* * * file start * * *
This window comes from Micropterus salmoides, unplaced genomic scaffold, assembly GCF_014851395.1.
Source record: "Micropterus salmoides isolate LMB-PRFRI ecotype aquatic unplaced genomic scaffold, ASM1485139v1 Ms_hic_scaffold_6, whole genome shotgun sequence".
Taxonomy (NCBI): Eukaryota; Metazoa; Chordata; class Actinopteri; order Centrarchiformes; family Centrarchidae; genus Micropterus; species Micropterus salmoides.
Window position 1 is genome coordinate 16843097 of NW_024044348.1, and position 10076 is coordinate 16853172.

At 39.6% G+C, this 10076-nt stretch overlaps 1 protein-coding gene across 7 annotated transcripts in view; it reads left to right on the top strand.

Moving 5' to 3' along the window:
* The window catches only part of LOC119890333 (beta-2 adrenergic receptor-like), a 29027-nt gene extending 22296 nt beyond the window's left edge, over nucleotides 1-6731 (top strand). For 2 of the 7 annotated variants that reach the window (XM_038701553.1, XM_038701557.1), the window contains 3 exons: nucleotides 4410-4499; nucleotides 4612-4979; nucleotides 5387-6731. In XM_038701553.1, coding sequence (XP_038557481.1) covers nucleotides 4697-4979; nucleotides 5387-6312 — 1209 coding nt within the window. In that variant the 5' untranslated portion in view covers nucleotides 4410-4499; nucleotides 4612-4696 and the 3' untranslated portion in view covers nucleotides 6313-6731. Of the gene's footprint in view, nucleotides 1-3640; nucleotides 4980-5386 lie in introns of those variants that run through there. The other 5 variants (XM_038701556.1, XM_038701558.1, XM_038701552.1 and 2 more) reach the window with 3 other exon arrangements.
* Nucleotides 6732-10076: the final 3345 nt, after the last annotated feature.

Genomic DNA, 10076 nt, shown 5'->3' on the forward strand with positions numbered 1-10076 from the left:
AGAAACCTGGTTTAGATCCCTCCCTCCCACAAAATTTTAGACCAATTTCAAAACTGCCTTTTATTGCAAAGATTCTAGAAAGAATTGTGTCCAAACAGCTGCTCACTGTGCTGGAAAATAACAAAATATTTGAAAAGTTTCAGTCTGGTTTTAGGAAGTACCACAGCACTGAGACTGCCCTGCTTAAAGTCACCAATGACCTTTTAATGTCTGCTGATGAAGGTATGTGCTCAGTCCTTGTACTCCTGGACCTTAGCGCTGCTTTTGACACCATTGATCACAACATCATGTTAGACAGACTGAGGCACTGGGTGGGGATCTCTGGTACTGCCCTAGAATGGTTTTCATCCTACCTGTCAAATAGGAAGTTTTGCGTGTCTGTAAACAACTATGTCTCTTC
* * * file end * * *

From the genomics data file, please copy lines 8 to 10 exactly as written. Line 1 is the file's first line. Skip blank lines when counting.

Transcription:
* Nucleotides 6732-10076: the final 3345 nt, after the last annotated feature.

Genomic DNA, 10076 nt, shown 5'->3' on the forward strand with positions numbered 1-10076 from the left:
AGAAACCTGGTTTAGATCCCTCCCTCCCACAAAATTTTAGACCAATTTCAAAACTGCCTTTTATTGCAAAGATTCTAGAAAGAATTGTGTCCAAACAGCTGCTCACTGTGCTGGAAAATAACAAAATATTTGAAAAGTTTCAGTCTGGTTTTAGGAAGTACCACAGCACTGAGACTGCCCTGCTTAAAGTCACCAATGACCTTTTAATGTCTGCTGATGAAGGTATGTGCTCAGTCCTTGTACTCCTGGACCTTAGCGCTGCTTTTGACACCATTGATCACAACATCATGTTAGACAGACTGAGGCACTGGGTGGGGATCTCTGGTACTGCCCTAGAATGGTTTTCATCCTACCTGTCAAATAGGAAGTTTTGCGTGTCTGTAAACAACTATGTCTCTTC